“My family and I were in New York City when Trump announced his bid for the presidency. I went down to hear him with about a thousand other people; I would have gone if it had been Hillary Clinton or Bernie Sanders. I did not think Trump was the best candidate but I went anyway to listen to him. A few years earlier I met Obama at a prayer breakfast,” he added, explaining that is who he (Gaines) is – keeping an open mind and seeking information from all sources.

But his listening to Trump that day did not keep the critics from complaining about the message he was sending by attending the event. That was unfortunate, he added.

Regarding the amicus brief about the New Jersey mosque which has embroiled both the ERLC and the International Mission Board, Gaines said he believes IMB President David Platt would possibly think twice before signing the document again.

“David Platt is a good man. He loves Jesus.”

“I know from being a pastor that there are times when you make decisions without asking a lot of people for their input. I know David’s heart; he is a good man. He loves Jesus. And I believe that is exactly what happened.

“You may not agree with his theology but he has no arrogance whatsoever in his heart. I really don’t think he would have signed the document [in favor of the city granting permission to the congregation to build the mosque] if he knew the ramifications.”

Concerning the Cooperative Program, Gaines said there is no biblical justification for churches to tithe 10 percent of their receipts to the Cooperative Program, regardless of how good the missions support program is. Churches today have a lot of their own ministries and are doing a wonderful job of reaching their communities for Christ. Those ministries should not be sacrificed for giving to the Cooperative Program through their state conventions.

He admitted that his own church, Bellevue Baptist Church in Memphis, does not give 10 percent but he and his wife, Donna, are still motivated to give a tithe because of the good work they see going on in their community as well as around the world.

SBC President Steve Gaines addresses Baptist state paper editors on Feb. 15 in Ontario, CA. JOE WESTBURY/Index

State conventions should not be required to split receipts 50/50

He also noted that he did not feel all state conventions should be mandated to give half of their receipts to the Cooperative Program (as encouraged through the Great Commission Resurgence Task Force Report). Some conventions, such as those in the Western states, have far less income and need much of their funds to support their own work in sparsely-populated locales where churches are few and far between.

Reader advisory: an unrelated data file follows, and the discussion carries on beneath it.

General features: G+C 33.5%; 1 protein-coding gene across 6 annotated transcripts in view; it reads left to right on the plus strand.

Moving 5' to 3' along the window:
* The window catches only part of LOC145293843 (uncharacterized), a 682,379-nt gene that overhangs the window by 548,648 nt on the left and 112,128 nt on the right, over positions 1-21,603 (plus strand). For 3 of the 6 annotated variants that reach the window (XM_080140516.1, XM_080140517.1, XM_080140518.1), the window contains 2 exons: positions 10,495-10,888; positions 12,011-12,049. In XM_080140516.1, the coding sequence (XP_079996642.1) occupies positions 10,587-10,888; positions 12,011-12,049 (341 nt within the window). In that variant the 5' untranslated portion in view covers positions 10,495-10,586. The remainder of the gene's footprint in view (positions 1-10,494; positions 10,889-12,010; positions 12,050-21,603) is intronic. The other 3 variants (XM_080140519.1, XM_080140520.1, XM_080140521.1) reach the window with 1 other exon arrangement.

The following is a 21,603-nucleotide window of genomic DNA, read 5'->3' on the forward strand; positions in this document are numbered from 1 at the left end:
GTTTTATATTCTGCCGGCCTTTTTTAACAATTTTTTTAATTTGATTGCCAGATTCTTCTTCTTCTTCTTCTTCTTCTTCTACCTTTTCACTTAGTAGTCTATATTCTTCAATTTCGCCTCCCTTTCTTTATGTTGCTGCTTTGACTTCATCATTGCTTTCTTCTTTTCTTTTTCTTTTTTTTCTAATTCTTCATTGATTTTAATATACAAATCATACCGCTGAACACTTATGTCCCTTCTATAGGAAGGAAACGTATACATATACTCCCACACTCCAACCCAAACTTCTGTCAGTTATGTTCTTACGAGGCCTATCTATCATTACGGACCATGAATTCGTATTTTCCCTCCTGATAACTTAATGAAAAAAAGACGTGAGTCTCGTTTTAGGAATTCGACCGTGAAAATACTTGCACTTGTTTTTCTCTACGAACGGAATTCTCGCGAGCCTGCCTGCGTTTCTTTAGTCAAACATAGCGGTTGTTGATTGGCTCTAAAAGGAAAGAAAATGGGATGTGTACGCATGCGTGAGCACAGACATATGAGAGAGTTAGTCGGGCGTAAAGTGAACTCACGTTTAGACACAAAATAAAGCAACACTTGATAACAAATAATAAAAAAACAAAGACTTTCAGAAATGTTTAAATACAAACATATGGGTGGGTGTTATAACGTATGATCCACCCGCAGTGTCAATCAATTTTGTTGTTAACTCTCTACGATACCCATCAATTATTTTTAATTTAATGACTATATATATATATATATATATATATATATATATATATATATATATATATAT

Gaines, now 59 and with it being “a long time” since he was a Millennial, said he is optimistic the younger generation will become more active in SBC life.

He recounted that he remembered in his early ministry days how his spare time was taken up with raising his children and giving attention to his wife and family; there was simply no time for denominational involvement.

“I did not go to state conventions regularly and was even less involved on the national level, even up to the time when I became president of the Tennessee Baptist Convention. But I do believe that this new, younger generation will respond when we older men reach out to them.”

State conventions should be proactive, reach out to Millennials

“State conventions need to be proactive and reach out, embrace them, cultivate them. You know, it’s far easier to talk about someone than it is to talk to them. When you talk to them you get on their level, you empathize with them. And that’s what it’s going to take.”

Looking to the future of the nation, he spoke about his desire to see revival once again sweep America. He learned through his mentor, the late legendary Southwestern Seminary professor Roy Fish, that such events occur roughly every 70 years.

“The last time it occurred was the Jesus Movement of the early to mid-1970s. That’s when we as a denomination reported the largest number of baptisms in our history. Many missionaries and pastors and church staff members came out of that movement and changed America. It can happen again, and that is my prayer.”

The next decade will be the most important in the history of the nation, he added.

“Just look at the election we have just been through. America is divided. I have never seen such an election in my 40 years of voting. I am praying for a mighty revival, a movement of God, on our land.”